We previously reported on the efficacy, safety, and quality of life (QoL) of long-acting somatostatin analogs (SSA) and (twice) weekly pegvisomant (PEG-V) in acromegaly and improvement after the addition of PEG-V to long-acting SSA.
To assess the long-term safety in a larger group of acromegalic patients over a larger period of time: 29.2 (1.2–57.4) months (mean (range)).
Pegvisomant was added to SSA monotherapy in 86 subjects (37 females), to normalize serum IGF1 concentrations (n=63) or to increase the QoL. The median dosage was 60.0 (20–200) mg weekly.
After a mean treatment period of 29.2 months, 23 patients showed dose-independent PEG-V related transient liver enzyme elevations (TLEE). TLEE occurred only once during the continuation of combination therapy, but discontinuation and re-challenge induced a second episode of TLEE. Ten of these patients with TLEE also suffered from diabetes mellitus (DM). In our present series, DM had a 2.28 odds ratio (CI 1.16–9.22; p=0.03) higher risk for developing TLEE. During the combined therapy, a clinical significant decrease in tumor size by more than 20% was observed in 14 patients. Two of these patients were previously treated by pituitary surgery, 1 with additional radiotherapy and all other patients received primary medical treatment.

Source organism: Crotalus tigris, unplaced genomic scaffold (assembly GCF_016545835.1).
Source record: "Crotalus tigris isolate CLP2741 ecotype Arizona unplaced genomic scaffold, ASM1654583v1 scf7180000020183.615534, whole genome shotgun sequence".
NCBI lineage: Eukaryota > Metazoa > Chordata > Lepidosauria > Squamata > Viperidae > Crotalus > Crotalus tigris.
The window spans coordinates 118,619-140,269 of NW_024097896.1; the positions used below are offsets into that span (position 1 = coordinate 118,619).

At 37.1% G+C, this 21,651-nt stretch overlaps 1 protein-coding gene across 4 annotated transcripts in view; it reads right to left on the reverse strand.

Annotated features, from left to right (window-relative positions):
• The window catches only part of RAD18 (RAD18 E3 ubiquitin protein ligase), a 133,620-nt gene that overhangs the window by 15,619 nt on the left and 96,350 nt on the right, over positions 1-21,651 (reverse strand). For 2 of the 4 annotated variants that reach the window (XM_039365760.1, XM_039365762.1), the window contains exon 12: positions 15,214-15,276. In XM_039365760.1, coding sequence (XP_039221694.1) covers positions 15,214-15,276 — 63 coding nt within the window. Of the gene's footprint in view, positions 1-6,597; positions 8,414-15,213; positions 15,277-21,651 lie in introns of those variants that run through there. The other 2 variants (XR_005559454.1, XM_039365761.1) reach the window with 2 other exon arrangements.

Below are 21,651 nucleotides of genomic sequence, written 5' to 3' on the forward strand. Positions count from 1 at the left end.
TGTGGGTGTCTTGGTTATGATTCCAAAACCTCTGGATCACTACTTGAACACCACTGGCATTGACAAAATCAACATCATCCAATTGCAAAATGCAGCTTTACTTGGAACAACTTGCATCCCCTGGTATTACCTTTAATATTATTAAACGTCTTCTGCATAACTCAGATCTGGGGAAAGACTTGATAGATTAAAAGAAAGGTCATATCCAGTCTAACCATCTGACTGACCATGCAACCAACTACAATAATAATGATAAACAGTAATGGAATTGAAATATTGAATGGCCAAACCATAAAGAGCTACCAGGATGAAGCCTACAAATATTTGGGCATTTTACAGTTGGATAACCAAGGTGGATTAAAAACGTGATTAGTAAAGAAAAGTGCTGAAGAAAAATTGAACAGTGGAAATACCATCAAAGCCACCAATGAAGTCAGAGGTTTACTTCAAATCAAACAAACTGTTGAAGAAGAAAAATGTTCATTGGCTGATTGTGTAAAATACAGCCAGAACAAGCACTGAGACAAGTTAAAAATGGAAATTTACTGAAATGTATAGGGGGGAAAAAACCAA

Long-term combined treatment with SSA and twice weekly PEG-V up to more than 4 years seems to be safe. Patients with both acromegaly and DM have a 2.28 higher risk of developing TLEE. Clinical significant tumor shrinkage was observed in 14 patients during combined treatment.